Attribute::Util - A selection of general-utility attributes


Attribute::Util - A selection of general-utility attributes


  use Attribute::Util;
  # Alias
  sub color : Alias(colour) { return 'red' }
  # Abstract
  package MyObj;
  sub new { ... }
  sub somesub: Abstract;
  package MyObj::Better;
  use base 'MyObj';
  sub somesub { return "I'm implemented!" }
  # Memoize
  sub fib :Memoize {
          my $n = shift;
          return $n if $n < 2;
          fib($n-1) + fib($n-2);

  print fib($_),"\n" for 1..50;
  # SigHandler
  sub myalrm : SigHandler(ALRM, VTALRM) { ...  }
  sub mywarn : SigHandler(__WARN__) { ... }


This module provides four universally accessible attributes of general interest:

This attribute makes it slightly easier (and modern) to memoize a function by providing an attribute, :Memoize that makes it unnecessary for you to explicitly call Memoize::memoize(). Options can be passed via the attribute per usual (see the Attribute::Handlers manpage for details, and the Memoize manpage for information on memoizing options):
  sub f :Memoize(NORMALIZER => 'main::normalize_f') {

However, since the call to memoize() is now done in a different package, it is necessary to include the package name in any function names passed as options to the attribute, as shown above.

Declaring a subroutine to be abstract using this attribute causes a call to it to die with a suitable exception. Subclasses are expected to implement the abstract method.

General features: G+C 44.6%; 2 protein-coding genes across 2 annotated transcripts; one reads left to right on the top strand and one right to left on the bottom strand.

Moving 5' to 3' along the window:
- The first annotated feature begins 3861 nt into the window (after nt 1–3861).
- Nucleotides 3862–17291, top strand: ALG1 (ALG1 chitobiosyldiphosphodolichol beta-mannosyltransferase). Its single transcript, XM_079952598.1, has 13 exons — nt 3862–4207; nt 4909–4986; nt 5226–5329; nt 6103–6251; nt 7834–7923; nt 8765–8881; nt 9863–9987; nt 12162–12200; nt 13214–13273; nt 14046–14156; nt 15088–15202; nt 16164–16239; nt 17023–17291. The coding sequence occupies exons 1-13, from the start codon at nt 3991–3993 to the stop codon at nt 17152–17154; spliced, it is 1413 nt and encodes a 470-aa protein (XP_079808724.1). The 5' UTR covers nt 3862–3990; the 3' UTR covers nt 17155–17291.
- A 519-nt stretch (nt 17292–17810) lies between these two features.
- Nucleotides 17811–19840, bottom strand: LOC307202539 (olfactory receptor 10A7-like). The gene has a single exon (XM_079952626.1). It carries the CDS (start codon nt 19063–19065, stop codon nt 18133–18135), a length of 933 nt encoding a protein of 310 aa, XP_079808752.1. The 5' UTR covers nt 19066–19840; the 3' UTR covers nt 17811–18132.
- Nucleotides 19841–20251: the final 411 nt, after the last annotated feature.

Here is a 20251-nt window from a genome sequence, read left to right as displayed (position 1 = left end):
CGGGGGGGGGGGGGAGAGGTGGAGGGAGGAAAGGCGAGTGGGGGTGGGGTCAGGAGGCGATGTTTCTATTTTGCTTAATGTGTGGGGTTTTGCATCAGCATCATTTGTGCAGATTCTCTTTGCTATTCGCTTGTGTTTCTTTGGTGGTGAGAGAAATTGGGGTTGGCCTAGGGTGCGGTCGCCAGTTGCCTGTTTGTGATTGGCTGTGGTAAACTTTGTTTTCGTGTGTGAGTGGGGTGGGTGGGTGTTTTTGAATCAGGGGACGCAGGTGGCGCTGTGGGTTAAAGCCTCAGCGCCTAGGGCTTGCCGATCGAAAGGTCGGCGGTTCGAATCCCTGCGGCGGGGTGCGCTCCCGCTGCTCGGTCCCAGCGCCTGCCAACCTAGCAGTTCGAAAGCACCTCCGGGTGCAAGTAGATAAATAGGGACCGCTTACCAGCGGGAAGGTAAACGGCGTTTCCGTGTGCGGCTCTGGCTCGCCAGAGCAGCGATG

Using the attribute makes it visually distinctive that a method is abstract, as opposed to declaring it without any attribute or method body, or providing a method body that might make it look as though it was implemented after all.

If you need a variable or subroutine to be known by another name, use this attribute. Internally, the attribute's handler assigns typeglobs to each other. As such, the Alias attribute provides a layer of abstraction. If the underlying mechanism changes in a future version of Perl (say, one that might not have the concept of typeglobs anymore :), a new version of this module will take care of that, but your Alias declarations are going to stay the same.

Note that assigning typeglobs means that you can't specify a synonym for one element of the glob and use the same synonym for a different target name in a different slot. I.e.,

  sub color :Alias(colour) { ... }
  my $farbe :Alias(colour);

doesn't make sense, since the sub declaration aliases the whole colour glob to color, but then the scalar declaration aliases the whole colour glob to farbe, so the first alias is lost.

When used on a subroutine, this attribute declares that subroutine to be a signal handler for the signal(s) given as options for this attribute. It thereby frees you from the implementation details of defining sig handlers and keeps the handler definitions where they belong, namely with the handler subroutine.


None known so far. If you find any bugs or oddities, please do inform the author.


Marcel Grunauer, <>


Copyright 2001 Marcel Grunauer. All rights reserved.

This library is free software; you can redistribute it and/or modify it under the same terms as Perl itself.


perl(1), Attribute::Handlers(3pm), Memoize(3pm).

 Attribute::Util - A selection of general-utility attributes